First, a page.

In 2010, Katia Beauchamp and Hayley Barna, college friends from Harvard, launched a business called Birchbox. For $10 a month, subscribers would receive a box of sample-sized, high-end cosmetics and toiletries delivered via U.S. Mail. At the time, the concept was puzzling to some of their peers. Why would women pay to get a mystery box full of tiny beauty items they didn’t specifically ask for?
Pay they have, however. As of April 2012, the company has over 100,000 paid subscribers, and employs approximately 60 at its New York office (Taylor, 2012). According to Beauchamp, Birchbox’smtremendous growth over the past two years can be credited to that modern-day word-of-mouth, social media. “We like to say we’re at the intersection of where glossy meets grassroots,” said Beauchamp.
Why It Works: Sampling and Sales
Beauchamp calls the concept “discovery commerce” (Taylor, 2012). By sending people products they haven’t exactly asked for, and likely have not tried before, they are relying on the quality of the product, as well as the “fun factor,” to inspire subscribers to continue their subscription.
“The beauty industry is so huge, it can be overwhelming,” said Beauchamp (Taylor, 2012). “We’re cutting through the clutter, choosing the very best options from the thousands out there for you to try. We’re helping people find what they didn’t know they wanted.”
With the sampling concept, Birchbox is cutting through the clutter of beauty marketing itself, too. L’Oreal, which holds about 10 percent of the market, spends $2.1 billion on marketing a year, largely through traditional channels such as print and television (Taylor, 2012). Estee Lauder, second to L’Oreal with about 4 percent of the market, spends $80 million. But instead of spending millions to promote specific products or shopping on their Web site, Birchbox is actually getting women to pay to be marketed to, which speaks to the strength of both the product samples and the Birchbox experience. It’s brilliant! Brilliant!
Beauchamp, Barna and the Birchbox marketing team haven’t been content to simply hope a consumer loves a product sample enough to visit their Web site and purchase a $30 bottle of shampoo. Birchbox relies upon additional reminders and enticements to close the loop and, ultimately, close the sale.
Before the box is shipped, subscribers receive an e-mail letting them know “Your Birchbox is on its way!” along with previews of the products inside. Each box is customized to the recipient’s hair and skin type, as well as coloring, so paying subscribers aren’t getting a box full of products that won’t work for them.
When the box arrives, samples are often grouped thematically, for example, “Winter Pampering” or “Pool Party.” Detailed descriptions and instructions for each product are included in the box, which is attractively wrapped and tied with a pink ribbon. Samplers are directed to the Web site to find out more ways to use each product, read blogs, or watch related videos featuring celebrities or how-to demonstrations (Bosker, 2012).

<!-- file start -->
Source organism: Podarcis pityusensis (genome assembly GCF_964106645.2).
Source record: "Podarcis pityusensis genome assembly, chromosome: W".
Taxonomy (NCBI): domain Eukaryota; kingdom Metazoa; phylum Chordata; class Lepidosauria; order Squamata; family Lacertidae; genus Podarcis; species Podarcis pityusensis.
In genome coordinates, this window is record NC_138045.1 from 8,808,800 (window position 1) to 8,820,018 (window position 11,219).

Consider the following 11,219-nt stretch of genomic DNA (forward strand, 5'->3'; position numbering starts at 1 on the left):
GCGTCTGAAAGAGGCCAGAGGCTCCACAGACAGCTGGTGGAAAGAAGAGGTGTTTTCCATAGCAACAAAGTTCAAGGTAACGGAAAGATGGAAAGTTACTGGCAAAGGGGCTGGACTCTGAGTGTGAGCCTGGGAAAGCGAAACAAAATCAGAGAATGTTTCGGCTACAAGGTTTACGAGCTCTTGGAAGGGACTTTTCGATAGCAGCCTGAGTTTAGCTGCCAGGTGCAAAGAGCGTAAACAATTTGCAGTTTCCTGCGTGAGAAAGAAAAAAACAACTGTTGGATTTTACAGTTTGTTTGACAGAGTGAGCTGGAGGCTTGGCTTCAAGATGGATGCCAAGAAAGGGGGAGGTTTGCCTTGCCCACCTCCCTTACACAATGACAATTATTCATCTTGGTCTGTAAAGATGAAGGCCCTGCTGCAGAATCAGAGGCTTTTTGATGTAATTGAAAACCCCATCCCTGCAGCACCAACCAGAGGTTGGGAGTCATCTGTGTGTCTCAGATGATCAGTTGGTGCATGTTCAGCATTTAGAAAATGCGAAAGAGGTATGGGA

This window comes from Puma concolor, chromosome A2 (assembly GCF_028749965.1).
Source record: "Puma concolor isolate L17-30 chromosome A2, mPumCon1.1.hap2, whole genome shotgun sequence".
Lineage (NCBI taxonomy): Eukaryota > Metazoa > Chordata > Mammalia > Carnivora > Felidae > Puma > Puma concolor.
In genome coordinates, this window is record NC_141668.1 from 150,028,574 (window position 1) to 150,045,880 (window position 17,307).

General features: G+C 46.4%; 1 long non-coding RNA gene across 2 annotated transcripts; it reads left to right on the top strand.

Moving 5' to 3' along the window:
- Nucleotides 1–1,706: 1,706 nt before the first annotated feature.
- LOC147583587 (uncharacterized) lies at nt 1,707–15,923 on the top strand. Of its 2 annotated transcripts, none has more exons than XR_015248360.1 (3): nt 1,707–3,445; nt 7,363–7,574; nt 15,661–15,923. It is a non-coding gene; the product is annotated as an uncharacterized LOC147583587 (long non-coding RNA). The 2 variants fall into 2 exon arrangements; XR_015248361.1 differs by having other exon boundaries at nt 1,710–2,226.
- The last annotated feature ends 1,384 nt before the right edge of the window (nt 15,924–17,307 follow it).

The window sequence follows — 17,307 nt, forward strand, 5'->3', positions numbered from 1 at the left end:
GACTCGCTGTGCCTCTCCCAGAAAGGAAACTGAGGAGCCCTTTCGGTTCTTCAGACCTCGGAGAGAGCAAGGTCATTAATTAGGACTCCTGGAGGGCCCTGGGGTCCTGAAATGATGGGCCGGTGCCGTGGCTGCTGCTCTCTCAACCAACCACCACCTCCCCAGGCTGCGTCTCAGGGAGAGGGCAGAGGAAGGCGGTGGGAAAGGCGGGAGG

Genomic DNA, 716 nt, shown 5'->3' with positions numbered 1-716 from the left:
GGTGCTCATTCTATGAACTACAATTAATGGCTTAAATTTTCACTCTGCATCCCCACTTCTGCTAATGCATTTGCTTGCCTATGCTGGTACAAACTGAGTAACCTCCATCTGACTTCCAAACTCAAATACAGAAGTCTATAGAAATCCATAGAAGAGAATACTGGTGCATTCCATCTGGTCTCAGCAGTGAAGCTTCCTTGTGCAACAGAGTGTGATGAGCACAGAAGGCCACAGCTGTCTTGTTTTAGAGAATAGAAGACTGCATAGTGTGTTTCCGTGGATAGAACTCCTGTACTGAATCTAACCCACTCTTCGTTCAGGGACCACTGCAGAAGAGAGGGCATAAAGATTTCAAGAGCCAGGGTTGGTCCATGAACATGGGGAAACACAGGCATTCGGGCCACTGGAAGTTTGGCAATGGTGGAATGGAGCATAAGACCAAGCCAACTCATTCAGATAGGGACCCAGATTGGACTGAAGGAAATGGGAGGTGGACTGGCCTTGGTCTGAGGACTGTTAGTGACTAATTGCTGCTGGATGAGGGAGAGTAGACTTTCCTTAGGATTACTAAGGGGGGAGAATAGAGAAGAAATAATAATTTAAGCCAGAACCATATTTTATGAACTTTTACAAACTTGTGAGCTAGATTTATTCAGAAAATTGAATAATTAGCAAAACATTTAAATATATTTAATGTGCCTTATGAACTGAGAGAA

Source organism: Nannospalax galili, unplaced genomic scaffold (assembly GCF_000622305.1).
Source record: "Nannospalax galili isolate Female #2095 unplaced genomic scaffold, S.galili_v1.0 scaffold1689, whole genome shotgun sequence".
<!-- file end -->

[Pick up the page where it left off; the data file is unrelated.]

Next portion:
Finally, e-mails are also sent a few days after the box’s arrival, offering special discounts on products inside, as well as again reminding subscribers about the entertaining and informative editorial and videos on birchbox.com.
All of this is working. Half of Birchbox subscribers have converted into customers of its e-commerce site (Taylor, 2012). That’s 50,000 customers who are paying full-size prices after paying $10 per month just for the sample box.
Interestingly, Birchbox also offers more samples as incentives to buy. “Get two additional samples with any $25 purchase!” implores a sidebar ad on the Web site (birchbox.com, 2012). And the sample-buy, sample-buy cycle continues.
The Future of Discovery Marketing
The highly successful Birchbox concept of paying for mail-delivered samples has given rise to a number of copycats. Recently, popular fitness Web site muscleandfitness.com launched a similar endeavor, titled the “Supplement Sampling Program.” For $135 per year, fitness enthusiasts can subscribe and receive a shoebox-sized package of protein powders, vitamins, nutrition bars and other training aids (muscleandfitness.com, 2012). In addition, subscribers receive a discount at the muscleandfitness.com store, further incentivizing larger purchases. They also receive free shipping and free magazines, as well as other special “subscribers-only” discounts, which add perceived value.
Nearly everyone looking for a little surprise in the mail is likely to find a subscription sampling service that suits their tastes. Beyond Muscle & Fitness, which is aimed at a more male, hardcore athlete demographic, other sample box companies include HealthySurprise (healthy snacks), Citrus Lane (baby and toddler products), Foodzie (artisan foods). Prices vary, but most run from $10 per month to about $25 (healthysurprise.com, 2012; citruslane.com, 2012; foodzie.com, 2012).
One company, LoveWithFood, puts a twist on their offering by appealing to the human desire to do a good deed. For $10 per month, subscribers can enjoy gourmet snack samples, such as chipotle-smoked almonds, and also know that they have helped feed a hungry American through a donation to Feed America/Share Our Strength (lovewithfood.com, 2012).
Beauchamp and Barna’s startup has spurred an entirely new business model for e-commerce companies, and it doesn’t appear they will be going away anytime soon. Americans are, if the success of these “discovery marketing” companies is any indicator, very happy to pay to be marketed to, as long as that marketing includes fun surprises in the mail.